Google Glass, for those of you who don’t already know, is a mobile device worn like sunglasses that projects information on a small, transparent screen located in one’s peripheral field of vision. When paired with a smartphone via BlueTooth, Glass is capable of displaying a variety of information without the user ever taking the phone out of their purse or pocket. The device also has voice recognition and ear buds for a complete audio/visual experience. Lightweight and flexible, Google Glass is like having a tiny but powerful smartphone strapped to your head. I recommend taking a quick video tour of Google Glass (GG) to see how it works.
There are five ways Google Glass will transform the tourism industry.
One: Everything you (or your developer) knows about User Interface (UI) design will need to be re-thought, perhaps radically, to accommodate Google Glass’ smaller screen and voice recognition. By smaller, I mean a lot smaller, say 1/4 the size of a an iPhone5 screen. You will not be able to view most websites on the GG screen, even if they are responsively designed. Even most smartphone apps are too busy for the GG screen ~ screen clutter must go! Visual content (text, graphics, videos, maps etc) will need to be pared down to the barest essentials. There is also no keyboard on Google Glass and never will be ~ all app commands come via voice. I take some smug satisfaction in this development, as I said in an earlier post that voice reco was both the past and future of the man-machine interface. Many young, thumb typing speed demons, who learned their skills on video game consoles, disagreed with me at the time, but they will have to find something else to do with their hands now.
Two: GG will accelerate Google’s role as the Gorilla in the $10 B tourism industry (and it’s due to their massive content and computing power). In the computing world, we refer to apps and the devices they run on as “clients.” Thin clients rely on some other computer to do part of the work; fat clients do more of the computing work themselves. Google Glass is an ultra-thin client relying almost entirely on powerful computers and content found at (where else?) ~ Google! Google Earth. Google Maps. Google Art Project (photos of museum pieces). Google Street Maps. Google Business Photos (virtual tours of the inside of your hotel or restaurant). All these will be readily available to GG through the fat, very fat, supercomputers located within the Google empire. “Oh, they wouldn’t just waltz in to my business, museum, or piazza with those fancy 3D cameras and take pictures, and then post them on the Internet.” Wouldn’t they? They may already have. What you need to do is ensure your content, the story you have to tell, gets picked up, stays fresh, and goes along for the wild ride.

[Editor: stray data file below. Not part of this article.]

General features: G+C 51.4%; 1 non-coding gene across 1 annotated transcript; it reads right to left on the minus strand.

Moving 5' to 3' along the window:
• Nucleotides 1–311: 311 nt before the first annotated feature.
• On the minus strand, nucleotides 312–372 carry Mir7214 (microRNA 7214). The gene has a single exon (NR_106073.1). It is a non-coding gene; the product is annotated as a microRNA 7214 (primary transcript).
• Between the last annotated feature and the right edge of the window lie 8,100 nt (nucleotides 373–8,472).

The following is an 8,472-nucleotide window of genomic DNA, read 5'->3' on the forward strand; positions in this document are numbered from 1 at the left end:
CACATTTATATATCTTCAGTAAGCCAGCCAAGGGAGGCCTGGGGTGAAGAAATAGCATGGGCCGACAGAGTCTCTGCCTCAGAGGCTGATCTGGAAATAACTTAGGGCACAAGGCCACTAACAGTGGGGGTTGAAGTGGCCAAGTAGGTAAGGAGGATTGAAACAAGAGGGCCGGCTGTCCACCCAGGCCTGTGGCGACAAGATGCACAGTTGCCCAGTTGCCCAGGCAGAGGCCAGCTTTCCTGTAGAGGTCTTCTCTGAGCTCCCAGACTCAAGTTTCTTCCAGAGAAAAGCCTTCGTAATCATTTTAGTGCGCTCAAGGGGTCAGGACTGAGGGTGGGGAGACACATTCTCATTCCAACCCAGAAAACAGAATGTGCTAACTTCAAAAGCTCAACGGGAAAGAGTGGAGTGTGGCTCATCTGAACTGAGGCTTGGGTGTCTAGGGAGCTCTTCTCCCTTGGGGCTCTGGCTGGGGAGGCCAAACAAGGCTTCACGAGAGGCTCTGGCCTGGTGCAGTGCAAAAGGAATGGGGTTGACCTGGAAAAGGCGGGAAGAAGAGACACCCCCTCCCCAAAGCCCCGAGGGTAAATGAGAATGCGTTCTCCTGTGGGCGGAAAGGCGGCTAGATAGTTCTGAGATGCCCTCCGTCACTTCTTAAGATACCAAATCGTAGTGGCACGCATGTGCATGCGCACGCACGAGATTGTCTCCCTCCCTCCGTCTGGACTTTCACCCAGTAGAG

Three: Ad supported monetization strategies will not fly. Remember ~ this thing is strapped to your head. Your eyes and ears are captive. I’ll speak for myself ~ I do not want advertisements that close to my brain. It’s bad enough they put ads over the urinals. GG tourism apps will succeed by virtue of the extent to which they enhance the user’s experience and by that virtue alone.
Four: GG will disrupt the teletmatics business just as it was getting started. Telematics are mobile computers installed in your car. Car manufacturers, fearful of lawsuits from users who might wreck the car while using them, and fearful of seceding app control to non-car companies like Apple, have very carefully and slowly moved forward, keeping most app developers at arm’s length. 2013 was supposed to be their year, when they were going to allow your app, designed and built for iOS or Android, to collaborate with their telematics units, as long as the UI (and therefore their risk of lawsuit) was carefully controlled. But ooops! Too slow. GG are designed to enhance and not distract the user from his or her primary activity, like skiing or driving. Time will tell if this is the case, but both the car manufacturers and the lawmakers are once again caught flatfooted, or as we say here in America, “a day late and a dollar short.”
Five: Content is King. The King is Dead. Long Live the King. It has long been said that content is king, and I agree in general, but only content that is device agnostic. That means your content…your stories, your tours, your insight, wit and charm…must play well on any device, regardless of type or manufacturer. Yesterday it was the desktop web. Today it is the mobile web, or the native app. Soon it will be Google Glass. One day they will pour a mobile device with an eyedropper in one ear, where it will settle into one of our teeth. Whatever. The point is, make sure your tourism content has the quality and format to travel well, from one device type to the next, so you can make money when future tourists are visiting your sites with, well, their tooth phone.